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SOCI 1002 (204)
Lecture 4

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SOCI 1002
Christian Carron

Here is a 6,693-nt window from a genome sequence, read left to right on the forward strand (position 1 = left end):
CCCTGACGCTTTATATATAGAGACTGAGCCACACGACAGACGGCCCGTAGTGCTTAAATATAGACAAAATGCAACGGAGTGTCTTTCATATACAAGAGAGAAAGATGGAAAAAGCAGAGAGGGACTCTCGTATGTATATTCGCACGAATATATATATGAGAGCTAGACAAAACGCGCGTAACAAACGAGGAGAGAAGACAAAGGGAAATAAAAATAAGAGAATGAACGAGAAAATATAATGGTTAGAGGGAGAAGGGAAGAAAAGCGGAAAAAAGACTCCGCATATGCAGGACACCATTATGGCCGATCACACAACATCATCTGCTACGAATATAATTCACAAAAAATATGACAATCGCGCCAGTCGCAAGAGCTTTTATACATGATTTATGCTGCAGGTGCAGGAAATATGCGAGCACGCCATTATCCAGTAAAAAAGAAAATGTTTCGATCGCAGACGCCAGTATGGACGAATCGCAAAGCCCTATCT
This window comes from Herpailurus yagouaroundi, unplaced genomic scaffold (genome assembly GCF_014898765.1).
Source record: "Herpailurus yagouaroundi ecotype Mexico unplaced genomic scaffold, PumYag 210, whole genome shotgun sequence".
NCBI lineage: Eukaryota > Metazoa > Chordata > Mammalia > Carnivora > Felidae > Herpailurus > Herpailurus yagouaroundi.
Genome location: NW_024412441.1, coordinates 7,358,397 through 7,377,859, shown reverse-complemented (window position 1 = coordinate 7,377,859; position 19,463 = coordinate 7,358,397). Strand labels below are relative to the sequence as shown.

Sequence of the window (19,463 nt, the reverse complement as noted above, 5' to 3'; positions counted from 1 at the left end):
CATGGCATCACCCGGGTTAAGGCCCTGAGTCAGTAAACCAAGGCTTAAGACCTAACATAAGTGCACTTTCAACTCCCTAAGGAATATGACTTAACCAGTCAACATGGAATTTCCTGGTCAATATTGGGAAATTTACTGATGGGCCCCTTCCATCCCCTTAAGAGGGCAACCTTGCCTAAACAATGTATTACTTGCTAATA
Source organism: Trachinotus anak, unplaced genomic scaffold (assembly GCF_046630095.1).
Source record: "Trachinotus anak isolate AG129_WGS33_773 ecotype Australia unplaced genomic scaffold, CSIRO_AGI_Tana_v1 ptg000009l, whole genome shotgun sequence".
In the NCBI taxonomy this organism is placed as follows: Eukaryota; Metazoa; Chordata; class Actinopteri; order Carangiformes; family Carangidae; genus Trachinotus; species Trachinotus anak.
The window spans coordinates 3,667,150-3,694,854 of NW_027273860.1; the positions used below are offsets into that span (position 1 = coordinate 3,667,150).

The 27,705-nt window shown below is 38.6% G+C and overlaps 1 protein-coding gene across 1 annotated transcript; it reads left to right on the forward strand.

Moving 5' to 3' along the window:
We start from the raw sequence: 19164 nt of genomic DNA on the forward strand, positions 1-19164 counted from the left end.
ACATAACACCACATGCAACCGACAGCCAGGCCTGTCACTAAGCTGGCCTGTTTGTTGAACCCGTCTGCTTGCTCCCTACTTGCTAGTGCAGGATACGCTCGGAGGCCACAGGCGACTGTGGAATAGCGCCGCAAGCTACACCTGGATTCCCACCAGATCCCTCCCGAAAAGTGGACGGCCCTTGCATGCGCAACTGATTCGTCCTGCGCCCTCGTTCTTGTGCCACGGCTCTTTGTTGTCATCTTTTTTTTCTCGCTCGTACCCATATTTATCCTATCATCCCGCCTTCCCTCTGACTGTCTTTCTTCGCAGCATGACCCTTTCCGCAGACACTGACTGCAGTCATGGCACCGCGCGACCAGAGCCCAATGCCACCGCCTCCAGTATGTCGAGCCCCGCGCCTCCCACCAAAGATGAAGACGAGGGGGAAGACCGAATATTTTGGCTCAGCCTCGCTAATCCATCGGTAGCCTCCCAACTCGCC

Lecture 4 The State Nation and Politics NationalismWhen asked a question about nationality a person may answer AmericanBritishGermanItalian FrenchPortuguese or Canadian and so on However if answering British the person may also answer English or Welsh or ScottishAs it happens both answers are proper responses to the question of nationality but refer to different things When answering British they are indicating that they are a British subject that is a citizen of the state called Great Britain or the United Kingdom When answering English they are reporting the fact that they belong to the English nationNationalism can be a unifying force and a can be divisive and deadly A question about nationality makes both answers possible and acceptable and demonstrates how the two memberships are not clearly distinguished from each other and thus may become confusedYet while state and nation may overlap they are quite different things and a persons membership of each involves them in very different kinds of relationships Citizenship and the State There is no state without a specific territory held together by a centre of powerEvery resident of the area over which the authority of the state extends belongs to the state Belonging in this case has first of all a legal meaning Authority of the state means the ability to declare and enforce the law of the landState has a monopoly over the legitimate means of violenceTherefore the state claims the sole right to apply coercive force The other side of the state monopoly of physical coercion is that any use of force which has not been authorized by the state or committed by anyone other than its authorized agents is condemned as an act of violence The laws announced and guarded by the state determine the duties and the rights of the state subjects One of the most important of these duties is the payment of taxesgiving away a part of our income to the state which takes it over and puts it to various usesThe rights on the other hand may be personal Here we might include the protection of our own body and possessions the right to profess our own opinions and beliefsThey may also be political in terms of influencing the composition and the policy of state organs for example by taking part in electionsThe rights and duties coming from citizenship in the State has the potential for people to feel simultaneously protected and oppressedThe State has enabling and constraining influences on our lives Our experience of the state is inherently ambiguous we may like and need it and dislike and resent it at the same time People can sometimes challenge the control and authority of the State
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